"Police can help explain what the threats and risks to different sectors are, but companies are better placed to explain to staff exactly what action they can take to enhance their security and how to respond if the worst happens," Detective Chief Superintendant Scott Wilson told the BBC.
I asked Dogan Coskun, country manager for the Turkish security company Aselsan - whose products are currently involved in suppressing a Kurdish revolt in Turkey's southeast - whether the current climate of fear in Europe and the wider world had been positive for the counter-terrorism industry.
"We wouldn't say positive, I don't know - we prefer negatively so we don't have these bombs against us," he said. "But in the business case, yes."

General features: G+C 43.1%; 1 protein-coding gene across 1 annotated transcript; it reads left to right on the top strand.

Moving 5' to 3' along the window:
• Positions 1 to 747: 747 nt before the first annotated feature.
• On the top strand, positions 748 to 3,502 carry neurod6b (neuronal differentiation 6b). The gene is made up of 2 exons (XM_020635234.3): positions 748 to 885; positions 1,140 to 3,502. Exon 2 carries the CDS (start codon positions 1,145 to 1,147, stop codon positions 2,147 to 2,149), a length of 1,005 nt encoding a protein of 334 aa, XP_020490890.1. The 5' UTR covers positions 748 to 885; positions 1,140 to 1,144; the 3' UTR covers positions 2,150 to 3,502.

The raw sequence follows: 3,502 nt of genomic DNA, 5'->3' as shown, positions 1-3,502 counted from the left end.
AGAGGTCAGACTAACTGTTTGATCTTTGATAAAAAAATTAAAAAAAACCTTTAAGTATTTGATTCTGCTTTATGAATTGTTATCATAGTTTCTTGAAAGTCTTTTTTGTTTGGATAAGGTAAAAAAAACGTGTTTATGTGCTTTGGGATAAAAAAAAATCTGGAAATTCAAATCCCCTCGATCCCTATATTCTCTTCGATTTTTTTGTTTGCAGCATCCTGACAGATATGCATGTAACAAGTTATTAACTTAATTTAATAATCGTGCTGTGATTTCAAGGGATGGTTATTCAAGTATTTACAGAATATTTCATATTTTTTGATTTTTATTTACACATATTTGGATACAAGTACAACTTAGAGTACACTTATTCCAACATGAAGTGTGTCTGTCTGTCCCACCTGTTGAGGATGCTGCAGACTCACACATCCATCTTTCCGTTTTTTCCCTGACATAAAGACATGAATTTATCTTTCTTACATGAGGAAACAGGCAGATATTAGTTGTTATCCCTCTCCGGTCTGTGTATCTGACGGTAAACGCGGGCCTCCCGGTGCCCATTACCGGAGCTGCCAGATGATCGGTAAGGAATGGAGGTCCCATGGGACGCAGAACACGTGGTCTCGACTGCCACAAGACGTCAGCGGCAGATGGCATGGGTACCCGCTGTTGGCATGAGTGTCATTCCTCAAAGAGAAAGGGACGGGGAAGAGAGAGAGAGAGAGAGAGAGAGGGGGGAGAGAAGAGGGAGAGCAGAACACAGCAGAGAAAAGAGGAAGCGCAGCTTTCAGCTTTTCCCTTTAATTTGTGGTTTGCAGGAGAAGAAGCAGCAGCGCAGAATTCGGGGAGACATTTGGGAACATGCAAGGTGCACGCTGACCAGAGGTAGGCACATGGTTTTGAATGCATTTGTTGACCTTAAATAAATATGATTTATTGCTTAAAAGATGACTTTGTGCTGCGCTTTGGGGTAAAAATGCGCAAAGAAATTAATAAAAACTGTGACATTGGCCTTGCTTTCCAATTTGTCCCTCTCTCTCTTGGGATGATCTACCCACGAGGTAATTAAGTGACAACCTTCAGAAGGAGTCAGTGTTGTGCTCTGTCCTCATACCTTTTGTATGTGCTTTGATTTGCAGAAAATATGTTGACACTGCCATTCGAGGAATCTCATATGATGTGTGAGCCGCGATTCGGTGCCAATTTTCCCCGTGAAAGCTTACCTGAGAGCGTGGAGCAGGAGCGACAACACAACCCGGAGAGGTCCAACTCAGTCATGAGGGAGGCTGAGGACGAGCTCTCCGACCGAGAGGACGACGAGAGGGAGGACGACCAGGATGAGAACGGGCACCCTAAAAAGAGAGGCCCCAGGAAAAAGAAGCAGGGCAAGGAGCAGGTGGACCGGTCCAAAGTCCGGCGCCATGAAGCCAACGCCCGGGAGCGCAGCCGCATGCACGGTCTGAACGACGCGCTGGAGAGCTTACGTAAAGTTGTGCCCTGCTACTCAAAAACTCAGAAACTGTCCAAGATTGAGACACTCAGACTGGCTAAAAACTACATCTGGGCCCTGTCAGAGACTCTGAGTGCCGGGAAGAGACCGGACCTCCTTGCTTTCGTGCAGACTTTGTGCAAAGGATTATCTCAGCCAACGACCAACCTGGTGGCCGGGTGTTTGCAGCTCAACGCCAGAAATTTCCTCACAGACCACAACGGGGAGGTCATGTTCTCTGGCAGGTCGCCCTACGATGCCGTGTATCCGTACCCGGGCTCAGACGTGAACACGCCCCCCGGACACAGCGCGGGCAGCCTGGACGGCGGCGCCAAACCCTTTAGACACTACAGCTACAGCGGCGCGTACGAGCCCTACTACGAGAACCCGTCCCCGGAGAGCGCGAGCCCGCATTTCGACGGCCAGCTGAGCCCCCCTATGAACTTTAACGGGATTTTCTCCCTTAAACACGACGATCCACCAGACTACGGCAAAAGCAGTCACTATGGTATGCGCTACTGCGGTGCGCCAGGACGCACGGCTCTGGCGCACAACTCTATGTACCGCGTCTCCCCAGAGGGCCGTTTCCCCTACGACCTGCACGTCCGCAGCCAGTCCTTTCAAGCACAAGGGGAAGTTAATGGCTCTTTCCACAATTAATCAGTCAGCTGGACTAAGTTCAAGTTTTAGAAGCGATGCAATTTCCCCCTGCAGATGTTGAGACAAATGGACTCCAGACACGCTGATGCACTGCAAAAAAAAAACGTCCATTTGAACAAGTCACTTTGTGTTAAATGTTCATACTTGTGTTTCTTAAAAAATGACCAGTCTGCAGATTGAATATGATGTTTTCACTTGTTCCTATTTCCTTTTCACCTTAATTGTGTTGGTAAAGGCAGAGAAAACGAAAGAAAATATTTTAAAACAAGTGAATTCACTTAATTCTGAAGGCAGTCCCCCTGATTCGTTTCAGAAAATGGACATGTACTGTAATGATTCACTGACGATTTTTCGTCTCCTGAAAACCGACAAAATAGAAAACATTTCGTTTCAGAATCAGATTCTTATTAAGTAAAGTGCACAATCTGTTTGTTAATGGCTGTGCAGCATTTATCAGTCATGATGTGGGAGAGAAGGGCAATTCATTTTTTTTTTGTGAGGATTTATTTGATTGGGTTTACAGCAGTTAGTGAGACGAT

A US study from 2013 found that annual security spending, excluding cyber security, had reached $202bn, of which $69bn was federal homeland security spending.
In 2015, UK Prime Minister David Cameron committed his government to spending more than 2 percent GDP on defence, placing an emphasis on the need to protect the country from terrorist and criminal organisations.
Following the November 2015 attacks in Paris, the French government promised to raise its defence spending by $4.3bn.
With the threat of attacks by Islamist militants - and less frequently those by Maoists, ultra-nationalists and "ginger extremists" - spanning the world, security, counter-radicalisation and counter-terrorism experts are going to find no shortage of work to come.